*Poaching and human encroachment reverse recovery of African savannah
elephants in south-east Angola despite 14 years of peaceScott
Schlossberg, Michael J. Chase, Curtice R. Griffin*
*PLOS One*
*March 14, 2018*


With populations of African savannah elephants (Loxodonta africana)
declining across the continent, assessing the status of individual elephant
populations is important for conservation. Angola?s elephant population
represents a key linkage between the larger populations of Namibia and
Botswana. Elephants in Angola were decimated during the 1975-2002 Angolan
civil war, but a 2005 survey showed that populations were recolonizing
former habitats. Between 2005 and 2015, no research was permitted on
elephants in Angola, but elsewhere in Africa many elephant populations
experienced a poaching crisis. In 2015, we were able to resume elephant
research in Angola. We used aerial surveys and satellite monitoring of
collared elephants to determine the current status of elephant populations
in Angola and to learn how human populations may be affecting elephant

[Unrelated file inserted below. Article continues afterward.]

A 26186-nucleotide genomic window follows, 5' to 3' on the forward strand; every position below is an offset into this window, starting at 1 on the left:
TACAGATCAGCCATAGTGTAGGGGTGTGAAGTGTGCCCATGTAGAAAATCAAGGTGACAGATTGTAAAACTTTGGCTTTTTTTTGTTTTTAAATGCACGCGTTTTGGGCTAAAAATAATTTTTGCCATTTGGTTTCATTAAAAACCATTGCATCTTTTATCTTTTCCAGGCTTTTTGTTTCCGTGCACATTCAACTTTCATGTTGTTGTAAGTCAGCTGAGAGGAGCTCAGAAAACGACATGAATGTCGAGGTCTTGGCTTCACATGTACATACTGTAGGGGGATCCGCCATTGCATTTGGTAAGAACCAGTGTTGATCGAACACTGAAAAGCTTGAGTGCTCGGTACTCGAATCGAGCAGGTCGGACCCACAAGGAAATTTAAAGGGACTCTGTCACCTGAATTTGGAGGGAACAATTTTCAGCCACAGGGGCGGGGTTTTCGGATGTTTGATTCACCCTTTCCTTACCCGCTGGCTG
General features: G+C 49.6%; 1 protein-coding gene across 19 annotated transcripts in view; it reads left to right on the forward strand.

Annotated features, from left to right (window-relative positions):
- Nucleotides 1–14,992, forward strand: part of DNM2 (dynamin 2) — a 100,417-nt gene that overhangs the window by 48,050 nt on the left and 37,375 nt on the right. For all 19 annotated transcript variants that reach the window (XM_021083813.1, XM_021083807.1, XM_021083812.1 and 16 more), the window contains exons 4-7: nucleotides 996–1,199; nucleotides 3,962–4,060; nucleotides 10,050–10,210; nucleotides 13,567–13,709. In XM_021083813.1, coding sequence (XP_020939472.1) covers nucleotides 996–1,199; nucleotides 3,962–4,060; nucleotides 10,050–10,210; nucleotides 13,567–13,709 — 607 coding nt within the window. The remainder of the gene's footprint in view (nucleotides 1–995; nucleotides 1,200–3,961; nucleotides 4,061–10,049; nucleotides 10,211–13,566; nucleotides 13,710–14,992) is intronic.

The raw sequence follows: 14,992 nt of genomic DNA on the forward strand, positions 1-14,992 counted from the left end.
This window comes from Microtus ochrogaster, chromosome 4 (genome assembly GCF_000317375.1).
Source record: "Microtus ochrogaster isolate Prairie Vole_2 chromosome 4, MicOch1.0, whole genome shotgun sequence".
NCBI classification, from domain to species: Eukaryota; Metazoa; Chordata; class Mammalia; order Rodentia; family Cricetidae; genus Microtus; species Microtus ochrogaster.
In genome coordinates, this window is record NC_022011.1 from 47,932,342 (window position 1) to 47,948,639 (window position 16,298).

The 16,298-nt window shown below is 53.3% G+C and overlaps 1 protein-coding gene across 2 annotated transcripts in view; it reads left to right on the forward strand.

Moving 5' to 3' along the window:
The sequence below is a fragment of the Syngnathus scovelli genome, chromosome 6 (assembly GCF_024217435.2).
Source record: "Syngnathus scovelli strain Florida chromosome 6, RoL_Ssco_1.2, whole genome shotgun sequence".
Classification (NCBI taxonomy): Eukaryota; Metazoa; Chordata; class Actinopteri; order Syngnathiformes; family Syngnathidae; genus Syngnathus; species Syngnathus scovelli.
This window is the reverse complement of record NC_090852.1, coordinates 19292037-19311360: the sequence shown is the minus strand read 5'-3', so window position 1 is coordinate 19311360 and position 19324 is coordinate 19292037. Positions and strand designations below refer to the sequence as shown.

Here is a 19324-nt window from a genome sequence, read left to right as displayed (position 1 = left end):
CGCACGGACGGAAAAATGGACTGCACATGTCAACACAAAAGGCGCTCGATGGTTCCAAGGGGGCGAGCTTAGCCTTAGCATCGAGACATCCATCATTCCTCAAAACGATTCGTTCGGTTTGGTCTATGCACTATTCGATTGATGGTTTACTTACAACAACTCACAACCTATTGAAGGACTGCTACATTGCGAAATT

habitat usage. The aerial survey revealed a population of 3,395 – SE of 797
elephants, but populations had declined 21% from the 2005 estimate. The
high number of carcasses observed on the survey suggests that populations
may have increased after the 2005 survey but were declining rapidly as of
2015. Satellite-collared elephants avoided areas <6 km from human
indicators but preferred areas nearer humans at scales of 6?40 km,
suggesting that humans may be displacing elephants from preferred habitats
near rivers. Taken together, these results suggest that Angola’s elephant
population is experiencing intense poaching and may be losing habitat to
human settlements. Without action to conserve their populations, Angola’s
elephants face an uncertain future.




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